In light of the passing of the great John Wooden, the topic of greatest coach of all time has been thrown around quite frequently, and with great reason.
Without further adieu, here are the greatest coaches in all of sports.
How many coaches have coached a single team for 60 straight years?
One, Joe Paterno.
He's been on the Penn State sideline since he became an assistant in 1950. He became the head football coach in 1966 and since then has won 2 National Championships and the Walter Camp Coach of the Year award on three separate occasions. This all while having a 394-129-3 career record and 24 bowl wins.
The winningest coach in the history of women's college basketball, Summitt has lead the Lady Vol's to eight National Championships, giving her the second most National Championships in NCAA history (men and women).
She was named NCAA Coach of the Year seven times, and the Naismith Coach of the 20th Century. With a 1035-196 career record, Pat Summitt makes number nine on the list.
Scotty Bowman is easily the best coach in the history of the National Hockey League. He has the most Stanley Cup victories, 11, in NHL history, the most wins, 1,244, in NHL history, and the most playoff wins, 223, in NHL history.
Finally, during his 34 year coaching career, Bowman led his teams to 28 playoff appearances and winning followed him everywhere he went.
During his 36 year coaching career at the University of North Carolina, Dean Smith led the Tarheels to 11 Final Fours. Unfortunately, he was only able to win two National Championships out of all of those Final Four trips.
He was named National Coach of the Year four times and his 879 wins are the second of all time.
During his coaching career, Don Shula was able to lead two different teams to NFL greatness. He lead the 1968 Baltimore Colts to the NFL Championship and the Miami Dolphins to two Super Bowl victories in five appearances. He also coached the only team to complete a perfect season when the 1972 Dolphins went 17-0, including post-season, and won the Super Bowl.
He was named NFL Coach of the Year four times and his 328 regular season wins are the most of all time.
Unfortunately, B/R did not have any pictures of the great Red Auerbach, but the Celtics uniforms and the hardwood at the Boston Garden would not mean what they do if it weren't for Red. His nine NBA Championships are the second most in NBA history and his .662 winning percentage is fifth all time.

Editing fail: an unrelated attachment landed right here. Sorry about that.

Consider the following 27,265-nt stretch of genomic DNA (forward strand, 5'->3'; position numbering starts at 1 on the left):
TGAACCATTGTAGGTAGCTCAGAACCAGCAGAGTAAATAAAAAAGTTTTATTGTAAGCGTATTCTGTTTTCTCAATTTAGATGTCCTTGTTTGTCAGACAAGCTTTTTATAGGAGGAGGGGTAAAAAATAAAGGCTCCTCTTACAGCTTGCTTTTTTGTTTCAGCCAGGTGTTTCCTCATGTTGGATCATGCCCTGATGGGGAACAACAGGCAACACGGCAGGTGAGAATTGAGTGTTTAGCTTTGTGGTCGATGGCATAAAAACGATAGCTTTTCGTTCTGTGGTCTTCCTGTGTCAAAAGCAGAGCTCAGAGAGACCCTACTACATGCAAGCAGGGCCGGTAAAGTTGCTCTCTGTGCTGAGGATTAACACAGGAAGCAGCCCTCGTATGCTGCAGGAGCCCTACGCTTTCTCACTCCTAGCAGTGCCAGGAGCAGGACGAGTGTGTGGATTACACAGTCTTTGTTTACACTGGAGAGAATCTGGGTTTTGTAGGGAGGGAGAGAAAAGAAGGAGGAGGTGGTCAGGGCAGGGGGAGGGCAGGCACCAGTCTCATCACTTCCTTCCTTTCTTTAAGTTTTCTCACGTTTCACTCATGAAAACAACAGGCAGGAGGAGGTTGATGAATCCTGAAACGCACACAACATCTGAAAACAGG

Although he only won the award once, partially because it came into existence only five years before his retirement, the Red Auerbach Trophy is given to the Coach of the Year in his honor.
Famed for his plaid blazers and hats, Paul "Bear" Bryant coached seven National Championship teams, his first at the University of Kentucky and his final six at the University of Alabama.
He was awarded the AFCA Coach of the Year award three times and the SEC Coach of the Year award an astounding 12 times. He finished his career with a 323-85-17 overall record.
In only nine years as a coach, Lombardi was able to win two Super Bowls and five NFL Championships.
He defined winning, and if it were not for the short length of his career, could have ended up as the greatest coach ever.
Unfortunately, after the 1969 NFL season he developed cancer and died in 1970. The Lombardi trophy, given to the winner of the Super Bowl, is named in his honor.
After winning two NBA Championships as a player, Phil Jackson decided to try out coaching and did so with great success. He lead Michael Jordan and the Chicago Bulls to six NBA Championships and then Kobe Bryant, Shaquille O'Neal and the Los Angeles Lakers to four more NBA Championships, putting his total at 10.
If his Lakers beat the Boston Celtics in this year's NBA Finals, Jackson could claim his 11th NBA Championship, putting him two ahead of the second place Auerbach.
While the placement of all of the other coaches on this list is debatable, anyone with any knowledge of sport will agree that the greatest coach of all time was the late, great John Wooden.
Commonly referred to as a "teacher, coach, and icon," Wooden lead the UCLA Bruins to 10 NCAA Championships during his tenure. He also lead his 1971-1974 teams to a record 88 consecutive wins. He was known not only for his great coaching but also his greatness as a human being. He inspired everyone he came in contact with and was said to be a great coach but an even better human being.